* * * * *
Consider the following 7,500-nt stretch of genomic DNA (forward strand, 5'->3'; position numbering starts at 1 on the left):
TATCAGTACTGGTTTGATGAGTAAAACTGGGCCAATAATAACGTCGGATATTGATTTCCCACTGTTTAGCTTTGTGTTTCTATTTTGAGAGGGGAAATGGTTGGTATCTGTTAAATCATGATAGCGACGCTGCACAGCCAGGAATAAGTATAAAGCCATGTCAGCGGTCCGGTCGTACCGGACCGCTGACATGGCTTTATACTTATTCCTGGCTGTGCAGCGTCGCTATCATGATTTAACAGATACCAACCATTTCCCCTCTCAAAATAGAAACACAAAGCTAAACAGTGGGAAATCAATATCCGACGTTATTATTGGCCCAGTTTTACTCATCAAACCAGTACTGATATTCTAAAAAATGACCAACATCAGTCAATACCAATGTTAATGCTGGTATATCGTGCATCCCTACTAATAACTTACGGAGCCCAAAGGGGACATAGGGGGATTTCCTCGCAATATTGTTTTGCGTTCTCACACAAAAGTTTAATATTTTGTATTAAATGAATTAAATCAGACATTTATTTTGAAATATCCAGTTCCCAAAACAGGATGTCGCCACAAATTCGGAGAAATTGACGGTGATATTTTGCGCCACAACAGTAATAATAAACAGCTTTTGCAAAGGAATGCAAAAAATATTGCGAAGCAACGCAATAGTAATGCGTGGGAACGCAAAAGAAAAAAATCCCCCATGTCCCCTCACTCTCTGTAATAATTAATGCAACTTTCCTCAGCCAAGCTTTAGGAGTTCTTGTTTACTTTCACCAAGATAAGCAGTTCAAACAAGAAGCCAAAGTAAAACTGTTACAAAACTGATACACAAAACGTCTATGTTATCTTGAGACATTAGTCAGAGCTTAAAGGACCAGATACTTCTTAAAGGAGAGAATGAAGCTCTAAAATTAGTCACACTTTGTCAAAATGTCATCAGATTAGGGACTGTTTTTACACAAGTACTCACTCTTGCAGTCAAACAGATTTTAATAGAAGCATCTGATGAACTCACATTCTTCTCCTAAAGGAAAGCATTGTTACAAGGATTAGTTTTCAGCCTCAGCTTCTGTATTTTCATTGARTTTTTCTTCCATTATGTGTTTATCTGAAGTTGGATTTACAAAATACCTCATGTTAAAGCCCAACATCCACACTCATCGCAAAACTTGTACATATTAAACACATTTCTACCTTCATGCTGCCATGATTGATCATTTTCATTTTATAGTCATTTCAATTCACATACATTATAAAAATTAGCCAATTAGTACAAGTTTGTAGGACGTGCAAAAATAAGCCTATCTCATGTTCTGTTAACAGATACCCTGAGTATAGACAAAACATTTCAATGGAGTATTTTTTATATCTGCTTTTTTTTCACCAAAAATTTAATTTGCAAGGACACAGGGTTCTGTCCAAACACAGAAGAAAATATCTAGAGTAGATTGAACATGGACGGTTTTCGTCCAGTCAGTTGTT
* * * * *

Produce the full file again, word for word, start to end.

Consider the following 7,500-nt stretch of genomic DNA (forward strand, 5'->3'; position numbering starts at 1 on the left):
TATCAGTACTGGTTTGATGAGTAAAACTGGGCCAATAATAACGTCGGATATTGATTTCCCACTGTTTAGCTTTGTGTTTCTATTTTGAGAGGGGAAATGGTTGGTATCTGTTAAATCATGATAGCGACGCTGCACAGCCAGGAATAAGTATAAAGCCATGTCAGCGGTCCGGTCGTACCGGACCGCTGACATGGCTTTATACTTATTCCTGGCTGTGCAGCGTCGCTATCATGATTTAACAGATACCAACCATTTCCCCTCTCAAAATAGAAACACAAAGCTAAACAGTGGGAAATCAATATCCGACGTTATTATTGGCCCAGTTTTACTCATCAAACCAGTACTGATATTCTAAAAAATGACCAACATCAGTCAATACCAATGTTAATGCTGGTATATCGTGCATCCCTACTAATAACTTACGGAGCCCAAAGGGGACATAGGGGGATTTCCTCGCAATATTGTTTTGCGTTCTCACACAAAAGTTTAATATTTTGTATTAAATGAATTAAATCAGACATTTATTTTGAAATATCCAGTTCCCAAAACAGGATGTCGCCACAAATTCGGAGAAATTGACGGTGATATTTTGCGCCACAACAGTAATAATAAACAGCTTTTGCAAAGGAATGCAAAAAATATTGCGAAGCAACGCAATAGTAATGCGTGGGAACGCAAAAGAAAAAAATCCCCCATGTCCCCTCACTCTCTGTAATAATTAATGCAACTTTCCTCAGCCAAGCTTTAGGAGTTCTTGTTTACTTTCACCAAGATAAGCAGTTCAAACAAGAAGCCAAAGTAAAACTGTTACAAAACTGATACACAAAACGTCTATGTTATCTTGAGACATTAGTCAGAGCTTAAAGGACCAGATACTTCTTAAAGGAGAGAATGAAGCTCTAAAATTAGTCACACTTTGTCAAAATGTCATCAGATTAGGGACTGTTTTTACACAAGTACTCACTCTTGCAGTCAAACAGATTTTAATAGAAGCATCTGATGAACTCACATTCTTCTCCTAAAGGAAAGCATTGTTACAAGGATTAGTTTTCAGCCTCAGCTTCTGTATTTTCATTGARTTTTTCTTCCATTATGTGTTTATCTGAAGTTGGATTTACAAAATACCTCATGTTAAAGCCCAACATCCACACTCATCGCAAAACTTGTACATATTAAACACATTTCTACCTTCATGCTGCCATGATTGATCATTTTCATTTTATAGTCATTTCAATTCACATACATTATAAAAATTAGCCAATTAGTACAAGTTTGTAGGACGTGCAAAAATAAGCCTATCTCATGTTCTGTTAACAGATACCCTGAGTATAGACAAAACATTTCAATGGAGTATTTTTTATATCTGCTTTTTTTTCACCAAAAATTTAATTTGCAAGGACACAGGGTTCTGTCCAAACACAGAAGAAAATATCTAGAGTAGATTGAACATGGACGGTTTTCGTCCAGTCAGTTGTT